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Where do you look for solutions to life's most insurmountable problems?
Yi Sun-sin found his inspiration in nature.
In 1592, hordes of Japanese samurai poured forth from ships into Korea. Then King Seonjo, who was as corrupt as they come, panicked and fled. He left his countrymen defenseless. In a matter of months, hundreds of thousands of Korean civilians were enslaved or killed. Most of the rest fled into the mountains and prayed for a miracle.
The future of their kingdom was in doubt. How could a small nation now bereft of leadership defeat a military superpower like Japan?
Enter Yi Sun-sin. He had been a Korean admiral. Ten years before, King Seonjo's ministers, who were as corrupt and he was, arrested Yi and fired him. But with patience, he'd earned his way back into the navy. By 1592, he'd achieved the rank of commander.
Yi was also an avid inventor. In fact, he was a genius at drawing lessons from nature to inform battle strategy.
For example, just two earlier, in 1590, he invented a new kind of ship: the Geobukseon. With its covered iron deck that resembled a shell, studded with spikes to deter boarders, the Geobukseon looked like a giant, impenetrable turtle. At the bow of the ship, Yi placed a dragon-shaped head that exhaled sulfur smoke, terrifying enemies that dared to sail too close.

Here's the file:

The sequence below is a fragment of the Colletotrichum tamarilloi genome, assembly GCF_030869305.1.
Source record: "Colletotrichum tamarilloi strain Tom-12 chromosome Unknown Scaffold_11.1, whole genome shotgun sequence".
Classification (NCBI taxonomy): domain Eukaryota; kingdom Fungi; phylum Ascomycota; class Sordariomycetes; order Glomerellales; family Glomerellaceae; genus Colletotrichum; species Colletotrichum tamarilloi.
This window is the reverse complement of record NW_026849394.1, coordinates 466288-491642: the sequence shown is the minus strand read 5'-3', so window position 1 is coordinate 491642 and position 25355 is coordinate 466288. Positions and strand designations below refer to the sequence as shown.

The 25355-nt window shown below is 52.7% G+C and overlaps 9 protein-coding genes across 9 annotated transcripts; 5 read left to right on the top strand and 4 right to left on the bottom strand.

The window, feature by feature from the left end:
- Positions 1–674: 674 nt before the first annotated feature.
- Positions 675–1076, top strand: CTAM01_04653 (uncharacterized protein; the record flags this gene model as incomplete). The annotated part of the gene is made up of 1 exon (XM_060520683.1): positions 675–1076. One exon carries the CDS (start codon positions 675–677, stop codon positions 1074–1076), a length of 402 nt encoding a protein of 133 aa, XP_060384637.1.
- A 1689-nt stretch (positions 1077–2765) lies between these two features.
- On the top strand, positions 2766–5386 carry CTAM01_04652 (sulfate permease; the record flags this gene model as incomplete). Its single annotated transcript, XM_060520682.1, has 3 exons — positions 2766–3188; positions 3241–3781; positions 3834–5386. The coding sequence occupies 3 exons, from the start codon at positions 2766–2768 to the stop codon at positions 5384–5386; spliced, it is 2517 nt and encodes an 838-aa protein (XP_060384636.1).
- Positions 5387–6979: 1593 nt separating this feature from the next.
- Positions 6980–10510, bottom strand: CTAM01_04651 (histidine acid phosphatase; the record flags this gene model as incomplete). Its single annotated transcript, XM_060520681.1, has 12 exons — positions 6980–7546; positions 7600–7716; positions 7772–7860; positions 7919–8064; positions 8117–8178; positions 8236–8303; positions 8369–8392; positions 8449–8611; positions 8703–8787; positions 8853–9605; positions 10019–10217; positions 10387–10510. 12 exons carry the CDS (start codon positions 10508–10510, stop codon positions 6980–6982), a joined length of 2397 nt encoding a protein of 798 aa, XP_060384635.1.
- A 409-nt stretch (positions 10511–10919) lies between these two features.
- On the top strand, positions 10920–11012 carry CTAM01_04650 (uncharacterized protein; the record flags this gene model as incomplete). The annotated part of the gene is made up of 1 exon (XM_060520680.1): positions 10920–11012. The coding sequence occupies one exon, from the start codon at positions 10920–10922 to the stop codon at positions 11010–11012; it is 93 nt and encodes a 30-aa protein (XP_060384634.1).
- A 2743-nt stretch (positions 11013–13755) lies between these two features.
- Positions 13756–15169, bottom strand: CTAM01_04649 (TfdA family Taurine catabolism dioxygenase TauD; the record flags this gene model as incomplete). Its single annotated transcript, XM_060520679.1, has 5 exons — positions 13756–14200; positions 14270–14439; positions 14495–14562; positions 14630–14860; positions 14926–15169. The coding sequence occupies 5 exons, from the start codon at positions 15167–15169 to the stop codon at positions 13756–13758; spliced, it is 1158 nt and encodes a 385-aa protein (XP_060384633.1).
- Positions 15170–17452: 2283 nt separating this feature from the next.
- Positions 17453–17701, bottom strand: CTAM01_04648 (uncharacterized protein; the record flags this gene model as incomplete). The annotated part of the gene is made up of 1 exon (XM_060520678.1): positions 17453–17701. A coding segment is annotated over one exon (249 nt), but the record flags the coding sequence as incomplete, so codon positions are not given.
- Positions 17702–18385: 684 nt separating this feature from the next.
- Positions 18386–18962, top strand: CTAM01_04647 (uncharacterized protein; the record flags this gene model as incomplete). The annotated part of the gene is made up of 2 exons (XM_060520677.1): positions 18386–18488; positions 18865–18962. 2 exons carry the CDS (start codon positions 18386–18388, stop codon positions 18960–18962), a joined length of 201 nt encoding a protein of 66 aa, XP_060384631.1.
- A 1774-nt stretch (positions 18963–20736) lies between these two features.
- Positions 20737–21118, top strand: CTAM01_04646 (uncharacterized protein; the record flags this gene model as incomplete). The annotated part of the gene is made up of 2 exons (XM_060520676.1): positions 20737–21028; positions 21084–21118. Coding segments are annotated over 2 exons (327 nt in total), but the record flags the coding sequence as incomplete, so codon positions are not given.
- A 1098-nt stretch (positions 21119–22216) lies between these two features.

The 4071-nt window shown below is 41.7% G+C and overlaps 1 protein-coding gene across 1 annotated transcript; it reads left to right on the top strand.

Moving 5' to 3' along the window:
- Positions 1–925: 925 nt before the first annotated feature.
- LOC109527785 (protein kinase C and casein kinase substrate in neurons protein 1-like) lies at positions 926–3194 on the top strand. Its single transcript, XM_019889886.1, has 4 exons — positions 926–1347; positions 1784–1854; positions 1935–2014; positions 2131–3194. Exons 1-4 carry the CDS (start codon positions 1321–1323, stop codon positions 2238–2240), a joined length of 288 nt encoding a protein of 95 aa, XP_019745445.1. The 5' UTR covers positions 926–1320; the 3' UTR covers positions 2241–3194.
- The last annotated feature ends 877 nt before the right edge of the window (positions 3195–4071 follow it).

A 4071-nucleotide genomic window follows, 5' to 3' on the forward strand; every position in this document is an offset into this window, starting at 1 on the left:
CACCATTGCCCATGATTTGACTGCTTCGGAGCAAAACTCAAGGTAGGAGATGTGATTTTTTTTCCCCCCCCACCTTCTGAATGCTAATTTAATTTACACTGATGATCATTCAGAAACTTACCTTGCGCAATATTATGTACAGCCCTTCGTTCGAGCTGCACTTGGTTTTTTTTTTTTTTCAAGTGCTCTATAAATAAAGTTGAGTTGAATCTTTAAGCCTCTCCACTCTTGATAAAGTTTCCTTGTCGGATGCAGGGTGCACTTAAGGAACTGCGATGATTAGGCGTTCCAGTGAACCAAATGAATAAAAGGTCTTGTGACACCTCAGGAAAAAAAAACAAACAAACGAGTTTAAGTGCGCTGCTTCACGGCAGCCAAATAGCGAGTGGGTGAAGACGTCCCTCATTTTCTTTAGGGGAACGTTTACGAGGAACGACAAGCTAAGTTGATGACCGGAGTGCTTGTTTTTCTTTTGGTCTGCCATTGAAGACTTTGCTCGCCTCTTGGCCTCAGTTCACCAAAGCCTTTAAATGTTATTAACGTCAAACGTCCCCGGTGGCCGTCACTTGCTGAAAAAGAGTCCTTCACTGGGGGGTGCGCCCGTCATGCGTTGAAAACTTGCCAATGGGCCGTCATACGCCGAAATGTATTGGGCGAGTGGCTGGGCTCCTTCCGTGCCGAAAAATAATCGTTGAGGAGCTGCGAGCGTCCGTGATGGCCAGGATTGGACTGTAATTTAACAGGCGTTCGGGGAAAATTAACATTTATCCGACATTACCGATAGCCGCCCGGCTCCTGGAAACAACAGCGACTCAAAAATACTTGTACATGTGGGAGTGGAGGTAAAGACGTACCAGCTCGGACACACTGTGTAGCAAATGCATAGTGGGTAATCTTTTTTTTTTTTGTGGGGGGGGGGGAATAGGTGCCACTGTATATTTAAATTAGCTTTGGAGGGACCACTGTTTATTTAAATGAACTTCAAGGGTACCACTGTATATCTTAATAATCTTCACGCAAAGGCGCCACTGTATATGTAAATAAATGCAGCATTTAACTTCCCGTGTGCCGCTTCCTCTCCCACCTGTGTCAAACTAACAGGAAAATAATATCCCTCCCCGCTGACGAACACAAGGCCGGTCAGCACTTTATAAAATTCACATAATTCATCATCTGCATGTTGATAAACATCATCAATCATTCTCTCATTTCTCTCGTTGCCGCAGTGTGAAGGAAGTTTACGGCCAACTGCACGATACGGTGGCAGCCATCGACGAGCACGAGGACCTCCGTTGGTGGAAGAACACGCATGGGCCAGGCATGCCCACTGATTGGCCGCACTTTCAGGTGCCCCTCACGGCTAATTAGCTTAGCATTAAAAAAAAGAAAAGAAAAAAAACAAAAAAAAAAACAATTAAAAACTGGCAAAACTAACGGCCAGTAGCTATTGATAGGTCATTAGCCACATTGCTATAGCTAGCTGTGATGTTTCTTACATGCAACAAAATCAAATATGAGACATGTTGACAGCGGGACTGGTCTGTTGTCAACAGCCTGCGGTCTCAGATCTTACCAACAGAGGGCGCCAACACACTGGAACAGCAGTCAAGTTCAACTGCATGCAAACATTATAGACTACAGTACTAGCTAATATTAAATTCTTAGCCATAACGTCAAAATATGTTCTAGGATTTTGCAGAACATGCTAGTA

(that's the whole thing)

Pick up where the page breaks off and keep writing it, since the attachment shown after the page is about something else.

When the Japanese fleet arrived in 1592, Yi gathered his handful of warships and elite Geobukseons and prepared to fight. The Japanese Samurai loved to charge enemy vessels and leap aboard them with katanas drawn. But they were puzzled when they saw the turtle ships. Bullets and swords bounced off the iron decks, while the smoke from the dragon’s heads disoriented the attackers. Over and over, the Japanese failed to crack the turtles' backs.
The Japanese sent dozens of fleets, one after another. But Yi sunk them all. Then in 1597, Yi was betrayed by the jealous King Seonjo once more. Accusing Yi of refusing an order, he had the brilliant admiral arrested and tortured. In Yi’s absence, the Korean navy was lured into a trap and wiped out by the Japanese. All the Geobukseon were lost.
Realizing he'd made a potentially fateful mistake, Seonjo recalled Yi to duty, begging him to save Korea a second time. Yi now only had 12 ships, none of them Geobukseon, against 330 enemy vessels. But when King Seonjo ordered Yi to retreat, he simply responded: “Your Highness, I still have 12 battleships.” Yi attacked.
The odds seemed impossible, but Yi again harnessed nature to turn the odds to his advantage. He lured the Japanese into a narrow strait at just the right time. As they chased the Koreans the ocean tide rolled in, causing their warships to collide with into one another, sinking many.
Yi won the battle but did not have long to enjoy his victory. A month later, he was struck by a stray bullet in a final battle against the Japanese. The man who just a few months before had faced execution was now celebrated as the hero and savior of all Korea.
Yi Sun-sin used the simple principles of nature to defeat what seemed like an invincible foe. His intelligence and courage often went unrewarded, but his genius and sacrifice kept the Korean people free.
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